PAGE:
Winter now has a good grip on the entire UK. Good job these little fellas managed to get their stash of nuts sorted out before the snow arrived.
Since owning a couple of Raspberry Pi’s, many of the projects I intended to create with my Arduino were given a new lease of life.
The Arduino is great for doing I/O related stuff – so camera triggers based on various sensors, controlling robots, environmental monitors and home automation amongst other things. However, getting it talking to the outside world can start to get expensive. There are USB Host “shields”, ethernet shields, in fact more shields than a field full of saxon warriors would know what to do with. But, they are often time consuming to program for otherwise simple tasks such as running a web server, sending email alerts, etc.
This is where the Pi comes into its own. The interface to the outside world is there to use at will in the form of web pages, email, audio or even full HD video if you wish. You get a bunch of programmable GPIO pins thrown into the mix so if you need to add some buttons, sensors, motors or lights it can all be done very simply. That concludes my praise of the Raspberry Pi, now on to the project.
This expands upon a project I found by David Hunt which is a very simple way to trigger your DSLR in sync with a couple of droplets of water. The limitation of David’s version was that there was no way to trigger it quickly and easily without either hooking it up to your network or plugging in a keyboard and display. Essentially my project is the same – it uses a solenoid to release a couple of water drops in quick succession and then fires the camera shutter. Some good results are possible. I figured that by adding a pushbutton, the whole lot could be put in a small enclosure and used anywhere and without a computer or network. I then extended a little more by adding a web server (using the WebIOPi framework) and a wifi dongle to create an ad-hoc wireless network which can be connected to with your smartphone. The web interface provides a nice simple interface to allow complete customisation of how and when the droplets are released – how many drops, interval between them and delay before firing shutter. I have terminated the shutter release pins on a 2.5mm jack which is compatible with many low cost universal shutter release cables so this project should work with any camera (in theory) which can be fired using a shutter release cable. It also save having to chop up old cables and makes it look a bit tidier.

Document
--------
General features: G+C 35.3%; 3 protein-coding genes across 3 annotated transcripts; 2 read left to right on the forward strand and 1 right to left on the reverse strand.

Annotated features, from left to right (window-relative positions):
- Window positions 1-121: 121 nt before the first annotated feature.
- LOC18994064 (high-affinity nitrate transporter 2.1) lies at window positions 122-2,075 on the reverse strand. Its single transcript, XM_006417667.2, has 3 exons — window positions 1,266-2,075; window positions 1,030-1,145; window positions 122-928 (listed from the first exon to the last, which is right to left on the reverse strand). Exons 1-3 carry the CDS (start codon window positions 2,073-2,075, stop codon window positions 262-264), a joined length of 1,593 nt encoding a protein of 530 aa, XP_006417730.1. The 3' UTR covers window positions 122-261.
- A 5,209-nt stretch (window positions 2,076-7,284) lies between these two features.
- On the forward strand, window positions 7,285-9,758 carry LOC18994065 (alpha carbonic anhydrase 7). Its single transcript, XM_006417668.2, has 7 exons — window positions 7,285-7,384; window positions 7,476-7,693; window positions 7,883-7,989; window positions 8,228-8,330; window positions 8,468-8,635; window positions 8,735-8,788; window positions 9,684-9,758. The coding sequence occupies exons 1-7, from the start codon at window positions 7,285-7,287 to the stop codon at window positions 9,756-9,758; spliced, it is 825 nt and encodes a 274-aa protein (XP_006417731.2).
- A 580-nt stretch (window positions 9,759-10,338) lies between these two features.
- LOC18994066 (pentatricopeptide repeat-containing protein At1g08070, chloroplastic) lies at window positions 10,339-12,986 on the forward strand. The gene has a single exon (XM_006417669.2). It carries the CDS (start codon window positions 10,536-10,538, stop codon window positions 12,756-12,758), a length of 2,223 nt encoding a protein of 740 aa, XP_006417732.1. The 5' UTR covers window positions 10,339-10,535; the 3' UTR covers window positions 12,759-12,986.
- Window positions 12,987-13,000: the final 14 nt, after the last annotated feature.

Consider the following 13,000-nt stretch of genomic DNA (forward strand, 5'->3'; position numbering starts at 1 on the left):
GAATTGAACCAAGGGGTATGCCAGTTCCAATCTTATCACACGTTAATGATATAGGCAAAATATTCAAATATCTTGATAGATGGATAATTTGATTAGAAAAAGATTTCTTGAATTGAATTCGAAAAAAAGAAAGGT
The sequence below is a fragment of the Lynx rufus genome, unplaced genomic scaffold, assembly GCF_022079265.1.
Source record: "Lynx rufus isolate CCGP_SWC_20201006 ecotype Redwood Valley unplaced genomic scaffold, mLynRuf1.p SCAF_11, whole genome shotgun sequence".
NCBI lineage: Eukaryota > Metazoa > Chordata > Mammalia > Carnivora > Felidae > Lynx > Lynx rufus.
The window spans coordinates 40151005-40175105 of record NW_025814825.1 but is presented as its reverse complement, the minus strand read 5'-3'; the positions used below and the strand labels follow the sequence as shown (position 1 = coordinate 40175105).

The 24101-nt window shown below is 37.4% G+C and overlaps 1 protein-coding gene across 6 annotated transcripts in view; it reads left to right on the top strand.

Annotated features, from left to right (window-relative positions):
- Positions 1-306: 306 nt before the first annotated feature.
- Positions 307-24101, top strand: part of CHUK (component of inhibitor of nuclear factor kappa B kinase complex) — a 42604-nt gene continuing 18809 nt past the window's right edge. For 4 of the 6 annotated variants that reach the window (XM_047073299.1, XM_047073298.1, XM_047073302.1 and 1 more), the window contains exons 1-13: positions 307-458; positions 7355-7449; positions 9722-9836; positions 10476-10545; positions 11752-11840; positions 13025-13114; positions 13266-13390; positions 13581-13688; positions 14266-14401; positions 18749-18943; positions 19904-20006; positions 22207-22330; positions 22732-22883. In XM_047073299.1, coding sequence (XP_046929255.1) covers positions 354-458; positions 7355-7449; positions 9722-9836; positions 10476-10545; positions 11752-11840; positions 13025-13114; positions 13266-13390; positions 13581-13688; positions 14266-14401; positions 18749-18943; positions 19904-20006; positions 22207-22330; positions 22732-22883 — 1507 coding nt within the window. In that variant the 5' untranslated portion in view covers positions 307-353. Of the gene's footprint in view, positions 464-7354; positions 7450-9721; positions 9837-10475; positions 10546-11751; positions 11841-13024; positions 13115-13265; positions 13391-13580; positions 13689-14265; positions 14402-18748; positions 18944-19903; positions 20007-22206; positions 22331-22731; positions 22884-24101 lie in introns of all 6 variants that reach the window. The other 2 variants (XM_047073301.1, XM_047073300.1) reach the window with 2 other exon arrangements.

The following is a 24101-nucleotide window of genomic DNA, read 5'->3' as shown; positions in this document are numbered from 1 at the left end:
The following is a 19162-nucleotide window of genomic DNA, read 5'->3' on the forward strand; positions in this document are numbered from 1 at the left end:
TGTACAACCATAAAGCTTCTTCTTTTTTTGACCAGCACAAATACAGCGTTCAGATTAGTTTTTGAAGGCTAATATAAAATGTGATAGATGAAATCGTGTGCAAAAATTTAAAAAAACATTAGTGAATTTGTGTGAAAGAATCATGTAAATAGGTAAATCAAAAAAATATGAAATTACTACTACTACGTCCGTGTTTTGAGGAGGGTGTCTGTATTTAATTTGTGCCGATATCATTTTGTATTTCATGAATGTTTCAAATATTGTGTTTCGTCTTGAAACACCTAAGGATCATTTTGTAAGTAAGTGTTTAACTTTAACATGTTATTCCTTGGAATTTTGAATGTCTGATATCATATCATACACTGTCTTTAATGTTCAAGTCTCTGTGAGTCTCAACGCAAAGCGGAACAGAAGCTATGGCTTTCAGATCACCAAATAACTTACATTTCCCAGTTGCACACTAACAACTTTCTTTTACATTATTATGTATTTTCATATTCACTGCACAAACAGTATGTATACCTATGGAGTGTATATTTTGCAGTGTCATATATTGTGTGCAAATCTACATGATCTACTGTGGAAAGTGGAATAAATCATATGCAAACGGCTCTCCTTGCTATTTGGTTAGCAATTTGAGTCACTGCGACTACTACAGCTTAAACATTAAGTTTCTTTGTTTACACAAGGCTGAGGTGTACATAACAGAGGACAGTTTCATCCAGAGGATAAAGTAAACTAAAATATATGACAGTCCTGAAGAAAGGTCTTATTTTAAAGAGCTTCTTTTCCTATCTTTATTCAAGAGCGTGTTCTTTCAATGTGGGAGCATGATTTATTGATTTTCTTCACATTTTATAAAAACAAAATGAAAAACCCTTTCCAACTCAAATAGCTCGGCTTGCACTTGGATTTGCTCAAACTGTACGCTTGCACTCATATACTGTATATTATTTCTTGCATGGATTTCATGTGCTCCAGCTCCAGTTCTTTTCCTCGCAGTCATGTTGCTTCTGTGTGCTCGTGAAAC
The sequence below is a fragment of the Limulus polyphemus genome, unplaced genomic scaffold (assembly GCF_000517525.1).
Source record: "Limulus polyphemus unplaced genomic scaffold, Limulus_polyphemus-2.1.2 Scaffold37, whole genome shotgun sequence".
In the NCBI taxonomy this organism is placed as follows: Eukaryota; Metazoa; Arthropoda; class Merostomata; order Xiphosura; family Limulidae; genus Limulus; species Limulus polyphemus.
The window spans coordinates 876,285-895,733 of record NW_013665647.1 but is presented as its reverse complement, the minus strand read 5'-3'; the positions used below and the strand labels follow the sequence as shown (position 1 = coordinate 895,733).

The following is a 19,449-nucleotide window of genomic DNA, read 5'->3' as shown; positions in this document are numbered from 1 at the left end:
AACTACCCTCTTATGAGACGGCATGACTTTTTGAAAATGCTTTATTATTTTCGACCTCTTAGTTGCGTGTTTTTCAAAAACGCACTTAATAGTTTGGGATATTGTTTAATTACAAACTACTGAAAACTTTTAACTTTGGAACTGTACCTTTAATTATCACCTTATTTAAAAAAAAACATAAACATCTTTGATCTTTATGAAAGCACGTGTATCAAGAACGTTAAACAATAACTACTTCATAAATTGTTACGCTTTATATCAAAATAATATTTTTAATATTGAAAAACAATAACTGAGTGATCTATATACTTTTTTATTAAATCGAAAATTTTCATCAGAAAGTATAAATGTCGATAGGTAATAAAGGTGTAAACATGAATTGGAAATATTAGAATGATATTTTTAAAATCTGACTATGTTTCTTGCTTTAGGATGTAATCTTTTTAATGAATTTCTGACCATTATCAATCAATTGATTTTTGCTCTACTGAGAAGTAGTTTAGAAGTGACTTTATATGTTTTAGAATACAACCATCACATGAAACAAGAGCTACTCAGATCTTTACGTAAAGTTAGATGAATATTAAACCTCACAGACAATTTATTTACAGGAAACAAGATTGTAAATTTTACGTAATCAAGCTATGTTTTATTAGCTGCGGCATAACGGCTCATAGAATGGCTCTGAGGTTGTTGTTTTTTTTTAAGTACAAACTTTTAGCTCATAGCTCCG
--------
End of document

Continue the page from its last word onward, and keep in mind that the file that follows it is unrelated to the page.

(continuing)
Other considerations which I am yet to implement are 2 additional trigger ports for off-camera flash. By using a longer shutter speed and using the flashes to provide all the light for the shots, it is possible to get extremely sharp shots and you can be creative with things like coloured gels. My Canon EOS 7D is quite happy commanding external flashed itself, so I’ve not bothered putting this functionality in yet, but perhaps I will if enough people ask for it.
Lastly, and a little obscurely – this very same device can be used as a the basis for a digital drinks measure. By having a different web page, using some food grade 6mm tubing and some modified bar optics (very cheap on eBay) it is possible to have your Pi dispense perfectly measured drinks for you . The Pi has 15 usable IO pins, so in theory that means it could control up to the same number of Solenoids – all attached to different bottles. Pop your glass under the “tap”, open the webpage and select the drink of choice from the menu – from milk to margaritas, Orgasms to orange juice. The choice is yours!